Diaspora urged to support Jamaica Social Stock Exchange
Christopher Chaplin, Jamaican honorary consul in Philadelphia, has encouraged members of the Jamaican diaspora to support the Jamaica Social Stock Exchange (JSSE), which was launched by the Jamaica Stock Exchange.
The JSSE initiative is poised to facilitate funding support through public donations for organisations involved in the implementation of social programmes for the country’s most vulnerable and marginalised citizens.
“[We need a] coordinated marketing of the Jamaica Social Stock Exchange, and we, in the diaspora, need to assist in the process,” he said.
He was addressing the plenary session on social business enterprises at the 8th Biennial Jamaica Diaspora Conference at the Jamaica Conference Centre in Kingston recently.
The honorary consul noted that there was some level of security in investing in an organisation listed on the JSSE because there is transparency as these companies and organisations must provide financial records and impact measurements.
Onyka Barrett Scott, general manager of the JN Foundation, who was also a panellist in that plenary session, informed delegates that two of the social enterprises listed on the JSSE were mentored by the Social Enterprise Boost Initiative (SEBI), a project of the JN Foundation and the United States Agency for International Development.
These social enterprises are Deaf Can! Coffee and the Alpha School of Music.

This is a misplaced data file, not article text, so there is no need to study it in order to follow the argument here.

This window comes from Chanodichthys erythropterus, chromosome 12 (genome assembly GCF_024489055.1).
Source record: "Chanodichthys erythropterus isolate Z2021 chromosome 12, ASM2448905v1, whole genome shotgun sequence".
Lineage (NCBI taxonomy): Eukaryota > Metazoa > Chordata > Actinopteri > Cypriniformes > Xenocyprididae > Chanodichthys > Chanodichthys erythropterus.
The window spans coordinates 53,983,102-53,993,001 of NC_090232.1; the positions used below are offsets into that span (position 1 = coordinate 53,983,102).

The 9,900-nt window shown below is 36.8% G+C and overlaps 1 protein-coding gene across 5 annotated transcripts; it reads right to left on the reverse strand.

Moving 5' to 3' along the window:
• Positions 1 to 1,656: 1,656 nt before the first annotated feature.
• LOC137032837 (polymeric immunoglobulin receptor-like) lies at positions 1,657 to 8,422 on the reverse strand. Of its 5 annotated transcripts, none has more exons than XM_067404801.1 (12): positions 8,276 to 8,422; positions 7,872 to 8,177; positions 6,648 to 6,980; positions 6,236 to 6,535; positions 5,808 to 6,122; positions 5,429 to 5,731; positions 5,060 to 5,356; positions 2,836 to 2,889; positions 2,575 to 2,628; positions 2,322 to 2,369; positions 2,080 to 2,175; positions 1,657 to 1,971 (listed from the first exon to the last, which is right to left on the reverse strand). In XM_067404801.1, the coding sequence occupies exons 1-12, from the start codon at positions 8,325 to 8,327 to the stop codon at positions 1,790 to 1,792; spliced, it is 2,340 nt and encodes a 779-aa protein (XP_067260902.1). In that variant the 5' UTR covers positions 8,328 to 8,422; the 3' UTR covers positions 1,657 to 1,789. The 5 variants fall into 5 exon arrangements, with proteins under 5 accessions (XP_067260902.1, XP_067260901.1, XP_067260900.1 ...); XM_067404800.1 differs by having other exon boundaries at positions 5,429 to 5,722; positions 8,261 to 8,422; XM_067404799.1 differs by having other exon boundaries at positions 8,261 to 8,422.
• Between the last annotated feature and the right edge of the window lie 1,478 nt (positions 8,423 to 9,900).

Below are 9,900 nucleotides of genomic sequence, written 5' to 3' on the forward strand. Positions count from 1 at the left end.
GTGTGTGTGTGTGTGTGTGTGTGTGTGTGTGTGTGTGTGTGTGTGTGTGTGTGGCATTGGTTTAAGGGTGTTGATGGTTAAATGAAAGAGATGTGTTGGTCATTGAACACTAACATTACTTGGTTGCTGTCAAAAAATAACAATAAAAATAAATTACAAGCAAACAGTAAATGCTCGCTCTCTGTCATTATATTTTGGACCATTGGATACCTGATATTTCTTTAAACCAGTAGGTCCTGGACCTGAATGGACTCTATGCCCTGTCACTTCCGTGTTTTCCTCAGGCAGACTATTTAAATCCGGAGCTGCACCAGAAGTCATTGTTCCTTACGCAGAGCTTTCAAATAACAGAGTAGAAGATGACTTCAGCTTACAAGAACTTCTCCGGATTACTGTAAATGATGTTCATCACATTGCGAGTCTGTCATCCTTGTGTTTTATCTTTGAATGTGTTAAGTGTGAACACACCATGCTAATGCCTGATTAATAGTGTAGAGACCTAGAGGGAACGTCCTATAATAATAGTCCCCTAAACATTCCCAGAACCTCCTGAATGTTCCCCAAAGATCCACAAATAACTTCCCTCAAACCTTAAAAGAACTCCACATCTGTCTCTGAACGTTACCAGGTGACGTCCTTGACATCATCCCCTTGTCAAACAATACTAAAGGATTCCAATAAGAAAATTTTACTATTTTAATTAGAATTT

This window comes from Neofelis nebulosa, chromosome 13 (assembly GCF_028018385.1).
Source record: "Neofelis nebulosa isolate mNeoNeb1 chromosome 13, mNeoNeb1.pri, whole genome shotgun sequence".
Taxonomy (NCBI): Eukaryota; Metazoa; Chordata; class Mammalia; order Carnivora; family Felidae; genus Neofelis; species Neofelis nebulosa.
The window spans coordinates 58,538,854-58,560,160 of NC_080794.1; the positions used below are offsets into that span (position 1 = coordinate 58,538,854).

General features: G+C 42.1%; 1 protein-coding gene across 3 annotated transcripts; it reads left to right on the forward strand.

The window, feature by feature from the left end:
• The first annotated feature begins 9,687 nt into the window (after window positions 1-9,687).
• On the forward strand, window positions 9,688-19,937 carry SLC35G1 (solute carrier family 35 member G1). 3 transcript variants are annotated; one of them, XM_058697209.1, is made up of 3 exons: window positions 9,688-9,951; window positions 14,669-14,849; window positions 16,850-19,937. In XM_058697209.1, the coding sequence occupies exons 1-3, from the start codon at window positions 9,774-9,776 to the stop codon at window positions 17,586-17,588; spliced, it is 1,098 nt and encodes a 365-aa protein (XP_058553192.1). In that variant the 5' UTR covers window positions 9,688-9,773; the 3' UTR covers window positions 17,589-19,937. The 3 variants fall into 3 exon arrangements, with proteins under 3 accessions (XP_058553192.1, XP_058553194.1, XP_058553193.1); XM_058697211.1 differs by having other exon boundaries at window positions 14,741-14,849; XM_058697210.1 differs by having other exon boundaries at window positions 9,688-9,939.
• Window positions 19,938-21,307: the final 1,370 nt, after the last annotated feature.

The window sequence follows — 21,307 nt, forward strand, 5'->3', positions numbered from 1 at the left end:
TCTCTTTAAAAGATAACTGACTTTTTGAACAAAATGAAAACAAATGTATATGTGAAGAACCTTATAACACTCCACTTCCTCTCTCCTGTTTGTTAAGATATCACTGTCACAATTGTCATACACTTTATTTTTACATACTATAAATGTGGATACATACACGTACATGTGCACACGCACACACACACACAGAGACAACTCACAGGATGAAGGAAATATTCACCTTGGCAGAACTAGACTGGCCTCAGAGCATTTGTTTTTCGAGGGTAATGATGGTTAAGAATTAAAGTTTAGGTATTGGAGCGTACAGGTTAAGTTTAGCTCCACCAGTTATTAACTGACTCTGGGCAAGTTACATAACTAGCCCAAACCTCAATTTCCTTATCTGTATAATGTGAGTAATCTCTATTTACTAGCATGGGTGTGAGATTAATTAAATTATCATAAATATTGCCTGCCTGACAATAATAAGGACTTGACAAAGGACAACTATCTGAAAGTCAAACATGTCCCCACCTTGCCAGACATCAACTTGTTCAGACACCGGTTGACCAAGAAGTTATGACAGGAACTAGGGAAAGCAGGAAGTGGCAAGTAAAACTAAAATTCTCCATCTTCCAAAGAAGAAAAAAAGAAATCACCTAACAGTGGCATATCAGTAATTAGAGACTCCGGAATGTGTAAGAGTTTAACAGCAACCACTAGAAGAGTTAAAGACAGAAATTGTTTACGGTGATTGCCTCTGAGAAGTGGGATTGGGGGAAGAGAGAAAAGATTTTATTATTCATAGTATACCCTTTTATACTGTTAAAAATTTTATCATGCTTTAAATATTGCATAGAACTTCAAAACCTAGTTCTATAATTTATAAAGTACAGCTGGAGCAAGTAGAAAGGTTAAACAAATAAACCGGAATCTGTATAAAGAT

“We are very pleased to support the Jamaica Social Stock Exchange as it continues to bring vital support to the social enterprise sector. Investment is one such critical support, and the Jamaica Social Stock Exchange offers such an avenue,” she said. Turning to the impact of SEBI over the past six years ending in 2018, the JN Foundation general manager said that more than 35 social enterprises benefited from training to strengthen their businesses.
In addition, she said that over 10,000 beneficiaries were served by the social enterprises that were supported by SEBI. She added that more than 200 part-time and full-time jobs were created by these social enterprises.
“The part, for us, that was really an inspiration is that during that period of time, more than J$166 million in revenues were created by these enterprises, hence allowing them to touch the lives of countless beneficiaries, whom they were serving,” she said.
Barrett Scott said the JN Foundation was not finished with the social enterprise sector as the organisation was committed to investing in visions and dreams, which can make an impact.
She said the JN Foundation was working to fine-tune Social Enterprise Jamaica, an initiative that is geared towards providing support by way of training, incubation, and the acceleration of burgeoning enterprises.